In most niche industries, especially those with a nod to the past – whether its wine or cheese-making, classic car restoration or handmade mountain dulcimers from native woods, there are legends. It’s usually a tale told of that one guy that knows. The expert, the living wizard who figured out how to make it work, unlocked how the original makers made things and is the go-to guy if you have a question. He knows because he wrote the book. In timber framing circles that man is Stewart Elliot.
Stewart is originally from New York and Massachusetts. After substantial studies in Architecture, Art, and earning his MA degree Sociology from Boston University, Stewart waited to start “real life” and skied in Colorado for several years, falling in love with the scenic beauty of the mountains.
In 1968, he moved back to the East Coast to work in Maine and New Hampshire restoring 18th century colonial period timber frame buildings. It was a return to his father’s architectural profession and an opportunity to study older architectural techniques, which he would use in the future to construct new residential and commercial buildings.
A Pioneer of Modern Day Timber Framing
In the early 70’s Stewart realized that the traditional way of building houses was much more effective and sustainable than ‘conventional’ construction techniques being used at the time and thought, “Let’s build the new houses the old way.”
“At the time there were only half a dozen people doing Timber Framing. There was no education on the building technique, no how-to books, and there were no readily available drawings at the time. So, we started going to demonstrations at historic villages in New England where we learned how to do Timber Framing,” said Stewart.
Stewart described the original Timber Framing community as craftsmen who just loved what they did. “We were a bunch of shirtless, long-haired hippies wearing sandals and cutting frames in the middle of the woods without steel-toed shoes. Of course, in this day and age, that would never go by, but we had fun”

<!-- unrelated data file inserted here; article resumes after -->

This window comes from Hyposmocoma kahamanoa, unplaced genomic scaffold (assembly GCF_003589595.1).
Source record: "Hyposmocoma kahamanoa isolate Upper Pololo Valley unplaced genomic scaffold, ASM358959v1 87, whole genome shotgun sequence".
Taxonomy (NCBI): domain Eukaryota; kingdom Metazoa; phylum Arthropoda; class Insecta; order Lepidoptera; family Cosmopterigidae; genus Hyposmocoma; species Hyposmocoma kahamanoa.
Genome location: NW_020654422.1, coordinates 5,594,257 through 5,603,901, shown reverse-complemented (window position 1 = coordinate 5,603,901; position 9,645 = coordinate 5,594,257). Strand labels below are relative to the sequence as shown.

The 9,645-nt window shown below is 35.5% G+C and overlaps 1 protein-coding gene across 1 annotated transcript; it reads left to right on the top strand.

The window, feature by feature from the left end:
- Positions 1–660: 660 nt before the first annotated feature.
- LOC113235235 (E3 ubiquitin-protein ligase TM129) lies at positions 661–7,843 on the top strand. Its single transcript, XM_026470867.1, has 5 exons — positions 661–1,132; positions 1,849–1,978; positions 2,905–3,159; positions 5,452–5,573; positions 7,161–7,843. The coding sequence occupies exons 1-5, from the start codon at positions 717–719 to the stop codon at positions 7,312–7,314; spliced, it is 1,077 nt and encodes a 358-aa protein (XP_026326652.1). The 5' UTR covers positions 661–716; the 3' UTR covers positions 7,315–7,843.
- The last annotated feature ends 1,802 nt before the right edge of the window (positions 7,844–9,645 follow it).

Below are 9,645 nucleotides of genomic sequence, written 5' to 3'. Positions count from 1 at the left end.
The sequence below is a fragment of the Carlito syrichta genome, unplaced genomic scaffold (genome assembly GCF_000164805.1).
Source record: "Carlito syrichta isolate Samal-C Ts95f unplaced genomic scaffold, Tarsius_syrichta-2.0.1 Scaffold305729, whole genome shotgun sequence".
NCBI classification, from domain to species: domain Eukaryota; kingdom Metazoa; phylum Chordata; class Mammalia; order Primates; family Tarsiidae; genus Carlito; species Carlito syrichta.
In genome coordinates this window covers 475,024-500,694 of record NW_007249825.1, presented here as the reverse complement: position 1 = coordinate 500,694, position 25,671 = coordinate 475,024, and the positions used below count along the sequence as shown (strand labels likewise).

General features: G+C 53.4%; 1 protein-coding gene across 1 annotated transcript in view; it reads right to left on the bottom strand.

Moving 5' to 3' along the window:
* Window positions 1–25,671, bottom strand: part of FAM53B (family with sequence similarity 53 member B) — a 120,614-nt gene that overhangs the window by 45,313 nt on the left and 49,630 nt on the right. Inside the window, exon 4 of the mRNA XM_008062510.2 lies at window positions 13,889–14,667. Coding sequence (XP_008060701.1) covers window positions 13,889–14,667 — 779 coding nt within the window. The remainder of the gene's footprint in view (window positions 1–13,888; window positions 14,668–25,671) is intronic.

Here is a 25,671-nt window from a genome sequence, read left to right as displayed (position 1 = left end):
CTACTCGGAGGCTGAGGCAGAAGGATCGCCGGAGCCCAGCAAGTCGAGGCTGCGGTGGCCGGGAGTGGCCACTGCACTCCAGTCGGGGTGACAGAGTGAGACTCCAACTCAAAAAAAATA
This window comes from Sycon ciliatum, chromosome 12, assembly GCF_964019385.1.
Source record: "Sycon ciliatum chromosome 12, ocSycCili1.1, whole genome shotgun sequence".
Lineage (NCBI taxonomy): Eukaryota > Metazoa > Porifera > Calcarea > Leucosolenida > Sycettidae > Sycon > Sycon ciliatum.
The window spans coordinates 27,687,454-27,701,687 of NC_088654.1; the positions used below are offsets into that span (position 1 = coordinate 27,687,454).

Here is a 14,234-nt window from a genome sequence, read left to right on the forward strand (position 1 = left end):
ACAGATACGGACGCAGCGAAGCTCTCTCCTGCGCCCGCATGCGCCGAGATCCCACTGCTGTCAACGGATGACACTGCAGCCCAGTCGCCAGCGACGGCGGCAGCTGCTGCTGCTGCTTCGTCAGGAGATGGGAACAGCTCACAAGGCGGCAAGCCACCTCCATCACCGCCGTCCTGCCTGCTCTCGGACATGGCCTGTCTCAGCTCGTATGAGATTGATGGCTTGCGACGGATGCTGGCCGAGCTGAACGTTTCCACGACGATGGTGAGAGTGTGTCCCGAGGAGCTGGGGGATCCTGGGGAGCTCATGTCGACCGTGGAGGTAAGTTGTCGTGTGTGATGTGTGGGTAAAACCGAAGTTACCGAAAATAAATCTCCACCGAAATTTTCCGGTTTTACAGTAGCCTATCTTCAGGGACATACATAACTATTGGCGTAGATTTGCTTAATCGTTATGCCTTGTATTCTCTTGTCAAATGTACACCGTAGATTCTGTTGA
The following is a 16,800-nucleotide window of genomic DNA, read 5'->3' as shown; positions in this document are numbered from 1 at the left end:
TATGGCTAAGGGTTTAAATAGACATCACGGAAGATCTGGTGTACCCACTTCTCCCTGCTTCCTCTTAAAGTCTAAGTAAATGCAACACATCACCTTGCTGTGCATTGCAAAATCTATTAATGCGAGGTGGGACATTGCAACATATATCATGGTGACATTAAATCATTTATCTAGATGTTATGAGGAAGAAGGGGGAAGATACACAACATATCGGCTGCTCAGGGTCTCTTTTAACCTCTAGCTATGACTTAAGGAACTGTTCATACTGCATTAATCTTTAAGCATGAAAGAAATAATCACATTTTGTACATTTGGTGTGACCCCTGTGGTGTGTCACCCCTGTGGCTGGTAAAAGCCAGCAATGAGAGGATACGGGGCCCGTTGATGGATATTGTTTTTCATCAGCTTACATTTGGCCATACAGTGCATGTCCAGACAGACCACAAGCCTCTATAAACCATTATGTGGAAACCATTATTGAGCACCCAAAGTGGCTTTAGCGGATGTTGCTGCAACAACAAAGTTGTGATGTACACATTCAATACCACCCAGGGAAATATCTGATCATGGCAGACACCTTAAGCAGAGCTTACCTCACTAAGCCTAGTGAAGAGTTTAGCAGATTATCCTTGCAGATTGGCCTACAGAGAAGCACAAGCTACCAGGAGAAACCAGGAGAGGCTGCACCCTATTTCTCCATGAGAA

The big breakthrough of timber framing was the discovery of Structural Insulated Panels (SIPs) in the mid 70s, which created a much more sustainable and effective building system than the 2×4 studs with plywood concoctions on top of the frames they originally used.
Our Timber Framing Expert
Since the 1970s, Stewart has taught classes on timber framing at Bowling Green State University, the University of New Hampshire, the University of Colorado (Boulder campus), Washtenaw Community College, Sinclair Community College, and others. For fifteen years, he led timber framing demonstrations and workshops at such places as Shelter Institute, Bath ME, and the Heartwood School in Beckett, MA; during his time at Heartwood, Stewart with a group of timber framers first proposed using Structural Insulated Panels (SIPs) in timber frame structures.
Stewart has authored three books on timber framing: The Timber Framing Book (1977), The Timber Frame Planning Book (1978), and The Timber Frame Raising Book (1979). He has written articles featured in Fine Home Building, Working Wood Magazine, the Journal of the Timber Framers’ Guild, and Solar Age Magazine.
Stewart Elliott has been Woodhouse’s Senior Team Leader for the Western regions (Midwest and West) since 2014. He is known as one of the longest standing members of the original Timber Framing community in the North-Eastern, USA. His historical knowledge and expertise excites our customers, staff, and building partners.
He is an advocate for more sustainable methods of timber framing and energy conservation, and enjoys sharing his passion and knowledge with his students. Stewart has spoken at solar energy conferences in Colorado and Oregon, and published articles in Solar Age Magazine. He even holds a patent for the SIPBOX—a kind of SIP that can replace steel containers and repurposed for emergency and portable shelter!
With over fifty years of experience in the timber frame industry, we can’t think of any better “groovy” grandfather to teach you about timber frame construction!